Juneteenth Legacy Theatre keeps on jammin’

Imani: (a.k.a. Lena Charles) contributed several pieces to this year’s “Juneteenth Jamboree of New Plays.”

Imani: (a.k.a. Lena Charles) contributed several pieces to this year’s “Juneteenth Jamboree of New Plays.”

I’ve never met Lorna Littleway, the founder and producing director of the Juneteenth Legacy Theatre, but I feel like I know her from our many telephone conversations. Her wisdom, wit and flair are captivating, and I always feel energized and bold after our contact.

The Juneteenth Jamboree of New Plays is an emulation of the original Juneteenth celebrations. Incredibly, long after Lincoln signed the Emancipation Proclamation in 1863, slavery continued without opposition in Texas. On June 19, 1865, Union soldiers finally arrived in Galveston with the news that the Civil War had ended and slaves were free. Why it took so long for this important news to reach Texas is mired in mystery. Some say the original messenger was murdered on his way to Texas. Others say plantation owners deliberately withheld the news to keep their labor force intact. In what sounds like a conspiracy theory, some speculate that federal troops turned a blind eye so that one last cotton crop could be harvested. All or none of these theories could be true. For whatever reason, Texans shamefully flouted the law for two and a half years (and it seems to be a tradition carried on by certain modern Texans who shall remain nameless).

The original celebrations spread throughout the country as former slaves moved off the plantation to find their families and build lives of freedom. The celebration grew each year, and was a time of prayer and gathering of remaining family members. Celebrants focused on education and self-improvement. They brought in guest speakers and elders who told stories of the past. After the 10-day celebration, people spread the word.

Likewise, Littleway emphasizes the kinship of the Juneteenth Jamboree to these early celebrations. The festival contains storytelling and gives thanks for emancipation, and includes songs associated with slavery, fugitivism and freedom. Also, Littleway and Imani (pen name Lena Charles, artistic director of the Richard Allen Center for Culture and Art in New York) offer arts workshops for playwrights, directors and actors, where you can develop your own one-character play and take control of your career. These workshops are limited to 10 participants. As for spreading the word, Littleway says people will be passing out leaflets in front of Borders.

Each program has its own theme. “Red” celebrates images of women, the “Black” theme is indigenous African-American music and “Blue” focuses on Kentucky authors. The Black program includes spirituals and music from past festivals, “Midnight Special,” a staged reading of a play by J. Rufus Caleb about the famous blues artist Leadbelly. “Snow” by Lena Charles is about jazz trumpeter Valaida Snow, caught in the Holocaust of WWII. Littleway told me that “Midnight Special” was submitted two years ago, but didn’t fit the previous festival themes. When “Snow” came in, she knew it had found a partner.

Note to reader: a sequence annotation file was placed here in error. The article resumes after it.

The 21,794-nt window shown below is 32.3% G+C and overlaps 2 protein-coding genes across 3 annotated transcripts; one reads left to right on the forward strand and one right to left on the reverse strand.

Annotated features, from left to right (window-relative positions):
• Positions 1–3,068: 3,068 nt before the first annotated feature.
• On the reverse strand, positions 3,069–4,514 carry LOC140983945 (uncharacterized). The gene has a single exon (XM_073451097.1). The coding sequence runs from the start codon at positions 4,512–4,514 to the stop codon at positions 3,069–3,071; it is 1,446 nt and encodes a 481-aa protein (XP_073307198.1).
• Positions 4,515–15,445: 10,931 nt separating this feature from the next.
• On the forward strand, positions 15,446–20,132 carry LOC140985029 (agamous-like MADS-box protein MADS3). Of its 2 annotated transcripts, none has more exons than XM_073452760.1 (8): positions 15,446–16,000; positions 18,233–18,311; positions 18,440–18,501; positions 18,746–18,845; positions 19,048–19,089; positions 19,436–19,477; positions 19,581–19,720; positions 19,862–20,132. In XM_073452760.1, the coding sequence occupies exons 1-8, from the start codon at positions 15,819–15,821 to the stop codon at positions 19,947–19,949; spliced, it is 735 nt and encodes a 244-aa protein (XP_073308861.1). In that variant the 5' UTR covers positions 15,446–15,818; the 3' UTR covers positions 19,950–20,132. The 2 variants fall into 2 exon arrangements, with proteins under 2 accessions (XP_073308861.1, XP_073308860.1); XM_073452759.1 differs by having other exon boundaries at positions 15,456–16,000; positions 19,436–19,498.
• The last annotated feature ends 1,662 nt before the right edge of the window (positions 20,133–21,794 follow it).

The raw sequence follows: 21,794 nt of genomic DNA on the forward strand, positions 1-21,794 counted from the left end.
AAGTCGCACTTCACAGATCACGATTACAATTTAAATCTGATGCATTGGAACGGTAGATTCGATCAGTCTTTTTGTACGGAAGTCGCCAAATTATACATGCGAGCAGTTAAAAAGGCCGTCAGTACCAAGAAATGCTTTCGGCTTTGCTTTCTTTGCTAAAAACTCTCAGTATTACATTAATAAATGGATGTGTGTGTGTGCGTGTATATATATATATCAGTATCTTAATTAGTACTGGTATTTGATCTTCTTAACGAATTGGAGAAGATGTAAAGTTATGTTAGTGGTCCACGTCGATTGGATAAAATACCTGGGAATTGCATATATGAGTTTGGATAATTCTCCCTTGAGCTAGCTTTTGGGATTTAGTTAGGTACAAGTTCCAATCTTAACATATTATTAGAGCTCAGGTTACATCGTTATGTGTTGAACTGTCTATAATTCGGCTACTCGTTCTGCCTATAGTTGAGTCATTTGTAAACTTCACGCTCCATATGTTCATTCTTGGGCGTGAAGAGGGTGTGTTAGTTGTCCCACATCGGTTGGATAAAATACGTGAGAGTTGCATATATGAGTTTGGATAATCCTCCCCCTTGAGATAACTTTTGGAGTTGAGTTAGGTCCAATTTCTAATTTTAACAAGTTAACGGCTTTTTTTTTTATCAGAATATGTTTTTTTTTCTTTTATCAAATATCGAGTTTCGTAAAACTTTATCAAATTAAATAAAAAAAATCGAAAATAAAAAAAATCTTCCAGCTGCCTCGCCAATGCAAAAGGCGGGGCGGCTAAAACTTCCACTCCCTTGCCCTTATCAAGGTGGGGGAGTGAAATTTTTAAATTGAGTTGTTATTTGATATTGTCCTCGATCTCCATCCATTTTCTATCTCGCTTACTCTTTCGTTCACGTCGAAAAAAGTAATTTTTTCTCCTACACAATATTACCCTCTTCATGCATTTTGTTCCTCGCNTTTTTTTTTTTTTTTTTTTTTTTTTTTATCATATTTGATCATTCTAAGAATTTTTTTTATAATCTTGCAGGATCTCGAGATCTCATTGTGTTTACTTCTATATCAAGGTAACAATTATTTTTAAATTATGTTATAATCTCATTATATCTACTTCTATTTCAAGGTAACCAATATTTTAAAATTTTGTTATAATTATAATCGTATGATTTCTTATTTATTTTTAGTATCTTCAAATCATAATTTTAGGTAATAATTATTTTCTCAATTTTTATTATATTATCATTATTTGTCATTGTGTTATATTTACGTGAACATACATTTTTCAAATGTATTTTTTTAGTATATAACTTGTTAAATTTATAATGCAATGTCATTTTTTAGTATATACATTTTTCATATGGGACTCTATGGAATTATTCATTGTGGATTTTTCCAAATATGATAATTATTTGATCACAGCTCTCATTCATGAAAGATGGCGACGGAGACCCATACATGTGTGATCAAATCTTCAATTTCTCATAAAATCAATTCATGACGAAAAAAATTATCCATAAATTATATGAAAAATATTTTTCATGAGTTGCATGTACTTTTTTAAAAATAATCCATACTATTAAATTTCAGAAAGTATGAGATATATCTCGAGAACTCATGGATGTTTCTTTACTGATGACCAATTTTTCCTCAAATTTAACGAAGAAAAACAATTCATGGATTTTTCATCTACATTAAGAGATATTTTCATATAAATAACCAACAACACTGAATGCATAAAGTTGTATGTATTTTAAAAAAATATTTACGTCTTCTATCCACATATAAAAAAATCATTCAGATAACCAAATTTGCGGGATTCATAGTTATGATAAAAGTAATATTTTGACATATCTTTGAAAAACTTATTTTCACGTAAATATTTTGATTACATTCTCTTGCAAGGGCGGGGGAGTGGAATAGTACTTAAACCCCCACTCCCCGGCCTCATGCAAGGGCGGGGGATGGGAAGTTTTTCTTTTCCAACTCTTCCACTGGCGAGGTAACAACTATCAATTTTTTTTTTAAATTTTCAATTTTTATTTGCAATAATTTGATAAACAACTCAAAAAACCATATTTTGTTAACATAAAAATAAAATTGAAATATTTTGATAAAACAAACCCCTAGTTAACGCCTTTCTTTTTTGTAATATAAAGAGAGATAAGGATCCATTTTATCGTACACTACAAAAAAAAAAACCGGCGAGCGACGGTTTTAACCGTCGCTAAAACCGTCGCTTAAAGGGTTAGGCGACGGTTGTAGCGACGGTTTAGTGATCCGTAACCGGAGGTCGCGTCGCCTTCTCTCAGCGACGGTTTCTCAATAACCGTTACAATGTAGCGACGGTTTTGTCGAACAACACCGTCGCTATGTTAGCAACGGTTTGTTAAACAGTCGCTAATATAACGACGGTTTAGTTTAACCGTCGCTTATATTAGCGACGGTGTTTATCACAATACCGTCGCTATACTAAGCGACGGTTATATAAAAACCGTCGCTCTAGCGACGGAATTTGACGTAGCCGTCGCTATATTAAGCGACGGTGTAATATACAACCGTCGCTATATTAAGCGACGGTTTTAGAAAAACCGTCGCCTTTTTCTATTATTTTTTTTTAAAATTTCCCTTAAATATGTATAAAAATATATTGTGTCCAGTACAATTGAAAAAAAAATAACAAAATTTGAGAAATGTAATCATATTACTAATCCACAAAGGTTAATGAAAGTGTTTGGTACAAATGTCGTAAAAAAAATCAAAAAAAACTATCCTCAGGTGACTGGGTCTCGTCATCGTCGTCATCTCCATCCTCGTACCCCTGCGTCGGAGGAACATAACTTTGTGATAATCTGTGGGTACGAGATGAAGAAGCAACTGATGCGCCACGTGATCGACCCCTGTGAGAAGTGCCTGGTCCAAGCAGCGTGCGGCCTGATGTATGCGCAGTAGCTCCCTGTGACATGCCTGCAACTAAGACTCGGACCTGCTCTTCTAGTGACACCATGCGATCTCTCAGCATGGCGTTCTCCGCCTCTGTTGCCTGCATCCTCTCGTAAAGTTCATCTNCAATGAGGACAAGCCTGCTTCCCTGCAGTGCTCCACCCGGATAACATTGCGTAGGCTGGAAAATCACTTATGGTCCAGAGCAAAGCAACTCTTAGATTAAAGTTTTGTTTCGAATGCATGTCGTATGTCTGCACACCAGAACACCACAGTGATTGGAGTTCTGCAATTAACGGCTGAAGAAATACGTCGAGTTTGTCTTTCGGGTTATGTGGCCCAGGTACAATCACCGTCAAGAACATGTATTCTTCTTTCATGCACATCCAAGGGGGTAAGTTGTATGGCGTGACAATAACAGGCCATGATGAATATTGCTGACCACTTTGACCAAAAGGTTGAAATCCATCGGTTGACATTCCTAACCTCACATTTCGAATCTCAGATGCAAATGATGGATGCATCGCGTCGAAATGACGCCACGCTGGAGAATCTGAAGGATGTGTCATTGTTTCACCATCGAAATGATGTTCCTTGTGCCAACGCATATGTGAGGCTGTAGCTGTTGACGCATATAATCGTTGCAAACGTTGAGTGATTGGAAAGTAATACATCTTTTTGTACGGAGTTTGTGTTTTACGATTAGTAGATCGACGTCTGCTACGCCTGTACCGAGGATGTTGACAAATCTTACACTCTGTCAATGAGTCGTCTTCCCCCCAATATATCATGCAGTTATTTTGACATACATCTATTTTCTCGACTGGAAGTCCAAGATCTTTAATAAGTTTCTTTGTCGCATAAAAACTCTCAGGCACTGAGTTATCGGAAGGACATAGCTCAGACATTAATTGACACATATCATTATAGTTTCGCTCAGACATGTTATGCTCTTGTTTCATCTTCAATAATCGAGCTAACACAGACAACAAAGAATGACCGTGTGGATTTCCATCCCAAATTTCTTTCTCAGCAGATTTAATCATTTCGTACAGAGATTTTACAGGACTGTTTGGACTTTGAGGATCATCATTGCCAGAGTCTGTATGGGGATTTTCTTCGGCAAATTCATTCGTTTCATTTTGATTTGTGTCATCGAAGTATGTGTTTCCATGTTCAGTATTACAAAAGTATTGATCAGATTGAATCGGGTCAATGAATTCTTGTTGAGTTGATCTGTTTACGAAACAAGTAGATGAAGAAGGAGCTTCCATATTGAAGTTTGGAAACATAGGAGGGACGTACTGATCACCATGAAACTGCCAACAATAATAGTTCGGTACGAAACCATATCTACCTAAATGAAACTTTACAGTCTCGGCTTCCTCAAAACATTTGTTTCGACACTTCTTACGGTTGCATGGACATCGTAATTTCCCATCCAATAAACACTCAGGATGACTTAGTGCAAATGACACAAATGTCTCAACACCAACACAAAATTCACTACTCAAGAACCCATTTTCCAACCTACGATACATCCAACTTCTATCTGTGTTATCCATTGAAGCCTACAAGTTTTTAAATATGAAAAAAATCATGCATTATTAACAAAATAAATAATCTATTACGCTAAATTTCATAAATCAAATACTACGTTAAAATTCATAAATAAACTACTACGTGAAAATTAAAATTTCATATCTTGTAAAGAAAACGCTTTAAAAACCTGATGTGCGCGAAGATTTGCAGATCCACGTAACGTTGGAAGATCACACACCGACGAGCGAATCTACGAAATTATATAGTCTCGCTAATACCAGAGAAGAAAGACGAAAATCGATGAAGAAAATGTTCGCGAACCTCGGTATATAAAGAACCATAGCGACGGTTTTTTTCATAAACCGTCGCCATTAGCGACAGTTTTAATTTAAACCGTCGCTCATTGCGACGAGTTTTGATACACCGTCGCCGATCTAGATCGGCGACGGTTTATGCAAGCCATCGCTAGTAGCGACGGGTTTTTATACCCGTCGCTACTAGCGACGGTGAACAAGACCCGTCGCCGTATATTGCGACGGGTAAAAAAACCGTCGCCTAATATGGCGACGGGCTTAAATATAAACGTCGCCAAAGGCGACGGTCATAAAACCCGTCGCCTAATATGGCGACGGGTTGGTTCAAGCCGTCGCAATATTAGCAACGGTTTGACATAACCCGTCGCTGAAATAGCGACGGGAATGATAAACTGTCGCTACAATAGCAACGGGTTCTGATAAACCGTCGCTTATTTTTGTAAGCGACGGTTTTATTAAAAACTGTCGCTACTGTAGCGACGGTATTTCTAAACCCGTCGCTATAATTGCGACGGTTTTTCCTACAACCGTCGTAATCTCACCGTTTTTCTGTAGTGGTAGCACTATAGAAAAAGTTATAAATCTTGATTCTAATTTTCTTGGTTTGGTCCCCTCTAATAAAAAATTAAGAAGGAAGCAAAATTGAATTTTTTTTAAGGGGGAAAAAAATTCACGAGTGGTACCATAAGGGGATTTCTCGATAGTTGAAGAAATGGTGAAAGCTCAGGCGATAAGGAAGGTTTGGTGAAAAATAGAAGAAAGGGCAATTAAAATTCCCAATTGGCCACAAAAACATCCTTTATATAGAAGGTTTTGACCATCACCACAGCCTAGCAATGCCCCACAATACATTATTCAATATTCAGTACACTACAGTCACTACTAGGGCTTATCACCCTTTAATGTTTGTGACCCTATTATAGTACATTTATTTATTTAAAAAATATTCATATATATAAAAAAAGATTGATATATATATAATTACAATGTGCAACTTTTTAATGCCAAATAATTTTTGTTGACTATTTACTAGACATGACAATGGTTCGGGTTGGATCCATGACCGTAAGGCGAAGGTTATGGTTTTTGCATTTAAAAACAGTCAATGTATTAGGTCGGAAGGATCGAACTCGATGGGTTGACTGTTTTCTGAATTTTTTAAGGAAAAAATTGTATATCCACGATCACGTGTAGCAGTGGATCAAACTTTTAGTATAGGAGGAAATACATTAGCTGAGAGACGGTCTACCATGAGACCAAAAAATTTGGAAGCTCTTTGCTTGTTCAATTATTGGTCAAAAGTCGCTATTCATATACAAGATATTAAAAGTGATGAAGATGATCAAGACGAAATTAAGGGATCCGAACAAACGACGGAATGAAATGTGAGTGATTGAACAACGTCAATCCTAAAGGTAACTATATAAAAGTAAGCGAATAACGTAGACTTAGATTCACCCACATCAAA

Here’s a quick rundown of the festival:

*Guest artists: Nora Cole and Imani

June 1:
• “Voices of the Spirit in My Soul” by Nora Cole, directed by Imani, 8 p.m.: Based on family letters and photographs, creator Nora Cole, acclaimed Broadway actress and Louisville native, conjures and inhabits the spirits of her maternal enslaved and free ancestors in Kentucky.
• 43rd Gallery of Great Black Kentuckians Poster Unveiling, 9:30 p.m.

June 2:
• Creating Your Own One Character Play Workshop with Imani and Lorna Littleway, 5:30 p.m.
• “Olivia’s Opus” by Nora Cole, directed by Imani, 8 p.m.: Through the personages of Olivia Bradford Long and her alter ego, Farina, Cole tells her coming-of-age story growing up in Louisville during the turbulent 1950s and ’60s.

*Guest artists: Nora Cole and Imani

June 8:
• “DARASA: A Civil Rights Tribute in Song,” 8 p.m.: Spirituals and inspirational music from past Juneteenth Jamboree plays are presented.
• “Midnight Special” by J. Rufus Caleb, 9:15 p.m.

June 9:
• Workshop, 5:30 p.m.
• “Snow” by Lena Charles, 8 p.m.

*Guest producer: Kristi Papailler

June 15:
• “A Little Chat With God” by Lorna Littleway, 8 p.m.: An experimental dance-theater work that examines a young woman’s attempt to negotiate, with the Creator, the time and conditions of her death.
• “Sweetwater” by Gertrude Eena Woods, 9 p.m.: A story about Louisiana lovers who discover that forgiveness of past disappointments must precede a new love, and who find redemption at the proverbial crossroads.

June 16:
• Workshop, 5:30 p.m.
• “The Moon Sees Somebody” by Mike Moore, 8 p.m.: Based on a true incident that happened to Moore’s father in 1938, while attending Lexington’s Henry Clay High School, this play is about a football rivalry between all-white and all-black schools and how two students from each develop a relationship that moves from antagonism and mutual prejudice to inclusiveness and mutual respect.

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